Paper chase

25 July, 2008
IT should make your job easier to do, say bakers who have moved from a paper-based system to a newly updated bespoke bakery package
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You don't have to be a big-scale operation to take advantage of IT, and a number of smaller bakeries have benefited from a long-established package, tailored to craft businesses, which has recently been upgraded.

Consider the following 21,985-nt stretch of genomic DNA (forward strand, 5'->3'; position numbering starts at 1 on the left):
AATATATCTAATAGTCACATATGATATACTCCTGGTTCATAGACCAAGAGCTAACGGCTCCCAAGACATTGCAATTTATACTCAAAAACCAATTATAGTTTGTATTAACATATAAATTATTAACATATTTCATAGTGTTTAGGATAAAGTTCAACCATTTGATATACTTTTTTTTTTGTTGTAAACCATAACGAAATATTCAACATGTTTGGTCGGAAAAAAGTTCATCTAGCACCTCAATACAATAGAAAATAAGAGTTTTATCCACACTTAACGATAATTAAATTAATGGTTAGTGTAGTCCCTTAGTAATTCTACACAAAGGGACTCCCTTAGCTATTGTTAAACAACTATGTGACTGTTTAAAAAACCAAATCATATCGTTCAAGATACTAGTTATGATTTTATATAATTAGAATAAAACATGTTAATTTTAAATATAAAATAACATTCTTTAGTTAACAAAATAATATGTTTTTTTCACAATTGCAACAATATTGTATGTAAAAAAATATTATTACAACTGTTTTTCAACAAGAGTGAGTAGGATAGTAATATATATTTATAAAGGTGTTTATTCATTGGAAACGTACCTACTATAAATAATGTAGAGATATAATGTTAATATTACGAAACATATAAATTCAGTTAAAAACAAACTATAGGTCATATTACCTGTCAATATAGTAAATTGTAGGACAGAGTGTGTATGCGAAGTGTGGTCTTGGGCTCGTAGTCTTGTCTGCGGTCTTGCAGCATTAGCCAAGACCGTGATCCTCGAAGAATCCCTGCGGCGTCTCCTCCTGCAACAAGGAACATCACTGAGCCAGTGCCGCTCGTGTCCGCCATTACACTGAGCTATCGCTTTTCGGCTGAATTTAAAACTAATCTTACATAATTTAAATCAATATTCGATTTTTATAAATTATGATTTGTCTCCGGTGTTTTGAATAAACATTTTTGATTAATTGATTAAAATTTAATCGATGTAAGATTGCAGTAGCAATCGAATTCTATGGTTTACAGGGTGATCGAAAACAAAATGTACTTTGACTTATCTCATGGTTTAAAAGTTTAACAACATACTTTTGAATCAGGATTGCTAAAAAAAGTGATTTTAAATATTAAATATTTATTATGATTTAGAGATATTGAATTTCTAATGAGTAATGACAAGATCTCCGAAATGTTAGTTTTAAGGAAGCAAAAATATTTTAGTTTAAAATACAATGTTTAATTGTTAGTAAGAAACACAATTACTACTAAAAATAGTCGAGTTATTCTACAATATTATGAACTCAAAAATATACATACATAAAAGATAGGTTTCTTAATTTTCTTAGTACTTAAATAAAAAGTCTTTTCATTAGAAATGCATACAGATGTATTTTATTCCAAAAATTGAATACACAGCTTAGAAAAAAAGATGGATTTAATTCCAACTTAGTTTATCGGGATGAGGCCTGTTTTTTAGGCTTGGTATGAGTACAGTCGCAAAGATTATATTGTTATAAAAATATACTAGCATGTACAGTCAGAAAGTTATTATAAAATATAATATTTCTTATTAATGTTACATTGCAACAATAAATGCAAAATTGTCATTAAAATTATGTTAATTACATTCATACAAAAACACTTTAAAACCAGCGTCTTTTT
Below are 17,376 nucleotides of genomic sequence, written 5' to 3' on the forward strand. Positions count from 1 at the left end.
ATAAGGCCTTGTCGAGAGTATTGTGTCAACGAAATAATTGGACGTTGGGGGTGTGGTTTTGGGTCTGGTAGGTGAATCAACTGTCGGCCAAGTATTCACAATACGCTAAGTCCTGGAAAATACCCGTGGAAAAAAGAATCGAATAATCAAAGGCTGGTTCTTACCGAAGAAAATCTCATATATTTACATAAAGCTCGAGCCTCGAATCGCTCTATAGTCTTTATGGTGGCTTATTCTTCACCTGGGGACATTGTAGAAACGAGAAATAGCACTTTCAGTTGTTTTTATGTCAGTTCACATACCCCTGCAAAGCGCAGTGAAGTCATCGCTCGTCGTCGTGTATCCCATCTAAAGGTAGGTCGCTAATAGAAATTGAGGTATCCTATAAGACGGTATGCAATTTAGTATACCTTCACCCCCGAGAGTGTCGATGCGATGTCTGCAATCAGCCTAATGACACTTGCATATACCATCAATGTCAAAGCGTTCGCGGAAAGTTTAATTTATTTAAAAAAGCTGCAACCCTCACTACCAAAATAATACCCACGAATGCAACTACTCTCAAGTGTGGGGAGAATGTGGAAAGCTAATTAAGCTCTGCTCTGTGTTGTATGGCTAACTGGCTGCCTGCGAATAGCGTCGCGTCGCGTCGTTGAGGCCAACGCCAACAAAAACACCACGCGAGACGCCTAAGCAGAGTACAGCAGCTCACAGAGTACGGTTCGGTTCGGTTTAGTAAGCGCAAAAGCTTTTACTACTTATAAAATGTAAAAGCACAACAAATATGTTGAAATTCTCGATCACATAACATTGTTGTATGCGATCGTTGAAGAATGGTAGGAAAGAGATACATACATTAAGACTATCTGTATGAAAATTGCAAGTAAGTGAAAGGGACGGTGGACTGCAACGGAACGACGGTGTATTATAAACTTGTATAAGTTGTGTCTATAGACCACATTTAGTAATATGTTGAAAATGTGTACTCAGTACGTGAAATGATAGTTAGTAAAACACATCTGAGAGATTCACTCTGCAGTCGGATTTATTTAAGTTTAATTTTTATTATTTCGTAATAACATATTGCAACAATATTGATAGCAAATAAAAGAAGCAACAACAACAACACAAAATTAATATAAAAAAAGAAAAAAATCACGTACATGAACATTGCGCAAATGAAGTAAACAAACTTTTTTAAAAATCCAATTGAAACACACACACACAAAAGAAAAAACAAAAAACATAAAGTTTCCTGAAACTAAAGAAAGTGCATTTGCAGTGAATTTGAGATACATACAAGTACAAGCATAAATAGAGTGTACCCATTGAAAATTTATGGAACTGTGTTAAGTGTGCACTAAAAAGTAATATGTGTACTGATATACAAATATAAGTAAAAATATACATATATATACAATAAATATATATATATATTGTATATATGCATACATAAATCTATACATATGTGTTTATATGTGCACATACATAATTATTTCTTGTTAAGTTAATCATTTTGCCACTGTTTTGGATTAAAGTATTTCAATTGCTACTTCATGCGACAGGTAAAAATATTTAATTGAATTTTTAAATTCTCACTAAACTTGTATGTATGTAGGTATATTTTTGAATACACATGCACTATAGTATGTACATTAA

Newcastle-based Thomsons Bakery - a retail/wholesale company that employs 15 full-time staff, run by husband and wife team Ian and Jan Thomson - has been using RedBlack Software's CyBake business management solution for nearly a decade. Jan Thomson says a major benefit is cutting down on paperwork: "If my husband says to me: 'Tell me how much we've spent on flour over the last six months', I can tell him in two minutes, if not less. Whereas if he'd asked me that when we had a paper system, I would have groaned - it would have probably taken an hour to do."A big benefit is instant access to information. "If prices change, we can input and change them in the CyBake program and so we're always up-to-date with costings, which is very important - especially now, with ingredient prices going through the roof. Also, we can keep tabs on our customers: what they're buying, whether they're paying and so on. It all just integrates and works together within our business."Jan Thomson says they are already taking advantage of the electronic data interchange (EDI) facility on the latest version 2.0. "We've got a new client, an agent, and we have to invoice them, not the actual company that we're dealing with, and they need it done by the EDI process. So now we're able to get set up with that. At the moment, I can only email statements and suchlike from my Sage program, but I understand that, with the new upgrade, I'm going to be able to email and do news-letters and all sorts of things from the CyBake program."The challenge for bakersMeanwhile, having production sheet functions is key to Rugby-based John Dwyer Bakery, which supplies a wide range of bakery products to shops and foodservice via deliveries made during the morning, six days a week. Jackie Dwyer, who co-founded the company with her husband, says order entry and production sheets on Cybake are key functions. "We've got seven vehicles on the road and managing who has what on what days would just be a nightmare without the software," she explains. "Between 12.30pm and 3.00pm, we've got everybody trying to place their orders for tomorrow, so being able to have that order entry screen just gives people what they want on the day they want it. If we were to go back to a paper system, instead of two people in the office, we'd probably need a team of about 12."While customers' focus on traceability becomes ever more prevalent, improved traceability functions of version 2.0 could help smaller business keep tabs on the process, she says. "Sooner or later, any baker - wholesale or retail - is going to have to comply with traceability, which we've just started to implement," she explains. "If the flour company were to ring me up tomorrow and say, 'All the flour with batch code blah, blah, blah is poisonous and you need to recall all of your products', it's about being able to trace what it went into and to whom we supplied it." Another Cybake user is Grandma Wild's in Steeton, West Yorkshire - a traditional bakery with a wholesale biscuit arm and a thriving e-commerce website that caters to fans of its products all over the world. Since adopting the software three years ago, the e-commerce aspects have been integrated, says Grandma Wild's Anne Scott. "Our business has grown and, with that, we've felt the need to have more controls in place and develop the way we're running it," she says.She uses the order processing, production information, invoices and delivery notes for the biscuits side, as well as doing purchase ordering through the system. "We're doing all our recipe costings on it," she says, "so it's improved our knowledge of what everything's costing us as well. We're managing the prices of the things that we're buying."So while some small firms baulk at the thought that introducing integrated IT will add complexity and headaches, the key to making it work is simply whether it makes running your business day-to-day any easier. Scott says the simplest functions such as recording notes of conversations you have with your customers, can make the difference in improving customer relations. "I see that as having a huge impact on us," she says.



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